08/03/2012 3:31PM

Saratoga: Successful Dan to undergo stem-cell therapy

Barbara D. Livingston
Successful Dan's connections are hoping to bring the horse back from injury next year.

SARATOGA SPRINGS, N.Y. – The connections of Successful Dan will attempt to bring the multiple graded stakes winner back from a third significant injury after the 6-year-old gelding was found with a strained distal sesamoidean ligament in his left foreleg.

Successful Dan will undergo stem-cell therapy in a couple of weeks and then be turned out for at least two months before undergoing three to four months of active rehabilitation, according to Dr. Larry Bramlage of the Rood and Riddle Equine Hospital in Lexington, Ky.

“If everything went perfectly, we’d like to have him going by mid-year, next year,” Bramlage said.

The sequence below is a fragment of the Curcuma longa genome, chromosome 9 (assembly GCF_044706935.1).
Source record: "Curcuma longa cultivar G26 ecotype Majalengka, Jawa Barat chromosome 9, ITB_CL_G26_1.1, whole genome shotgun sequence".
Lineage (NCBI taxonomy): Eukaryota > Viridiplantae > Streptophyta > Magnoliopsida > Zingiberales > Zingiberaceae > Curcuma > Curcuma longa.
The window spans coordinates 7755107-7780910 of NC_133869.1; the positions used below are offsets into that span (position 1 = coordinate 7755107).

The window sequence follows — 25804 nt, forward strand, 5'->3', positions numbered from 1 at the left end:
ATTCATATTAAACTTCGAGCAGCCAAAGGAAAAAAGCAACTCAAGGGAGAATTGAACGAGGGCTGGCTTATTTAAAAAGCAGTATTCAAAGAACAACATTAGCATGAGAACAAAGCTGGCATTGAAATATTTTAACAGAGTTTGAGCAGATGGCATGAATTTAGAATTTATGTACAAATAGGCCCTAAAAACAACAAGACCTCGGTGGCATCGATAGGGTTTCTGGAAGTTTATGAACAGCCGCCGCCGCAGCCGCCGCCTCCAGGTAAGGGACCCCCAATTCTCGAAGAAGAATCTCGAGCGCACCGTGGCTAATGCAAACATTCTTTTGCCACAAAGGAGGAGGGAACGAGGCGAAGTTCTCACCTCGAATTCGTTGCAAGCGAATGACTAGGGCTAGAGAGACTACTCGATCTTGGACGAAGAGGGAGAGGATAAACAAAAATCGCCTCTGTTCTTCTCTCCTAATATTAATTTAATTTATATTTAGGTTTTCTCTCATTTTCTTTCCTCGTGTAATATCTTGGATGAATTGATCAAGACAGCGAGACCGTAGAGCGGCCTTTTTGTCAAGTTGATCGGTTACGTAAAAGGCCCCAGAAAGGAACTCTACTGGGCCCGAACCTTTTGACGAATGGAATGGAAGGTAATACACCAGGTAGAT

Trainer Charles Lopresti said owner Morton Fink would like to try and bring Successful Dan back to the races next year. Successful Dan has won 7 of 11 starts, including the Grade 2 Alysheba at Churchill Downs in which he set a track record for 1 1/16 miles. Most recently, he finished second to Fort Larned in the Grade 3 Cornhusker at Prairie Meadows. He had been training toward a start in Saturday’s Grade 1 Whitney at Saratoga before Lopresti noticed inflammation in the left foreleg last week.

“Mr. Fink says absolutely,” Lopresti said about a comeback. “He’s a gelding, he loves the racetrack, he loves to run, and when he’s good, he’s really good.”

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Successful Dan has been sidelined for long periods of time twice in his career, including once in 2009 for an injury similar to this. He returned in August 2010 and made five starts – including being disqualified from first place in the Grade 1 Clark Handicap – before suffering a sesamoidean ligament injury.

Bramlage said the previous injury to Successful Dan was in the ligament above the sesamoid, whereas this one is below.

“Both injuries are to the suspensory apparatus that supports the fetlock,” Bramlage said. “He had a couple of episodes before two years ago where we used stem cells on him. It seems to have helped, because the suspensory ligament has gotten better and better and better.”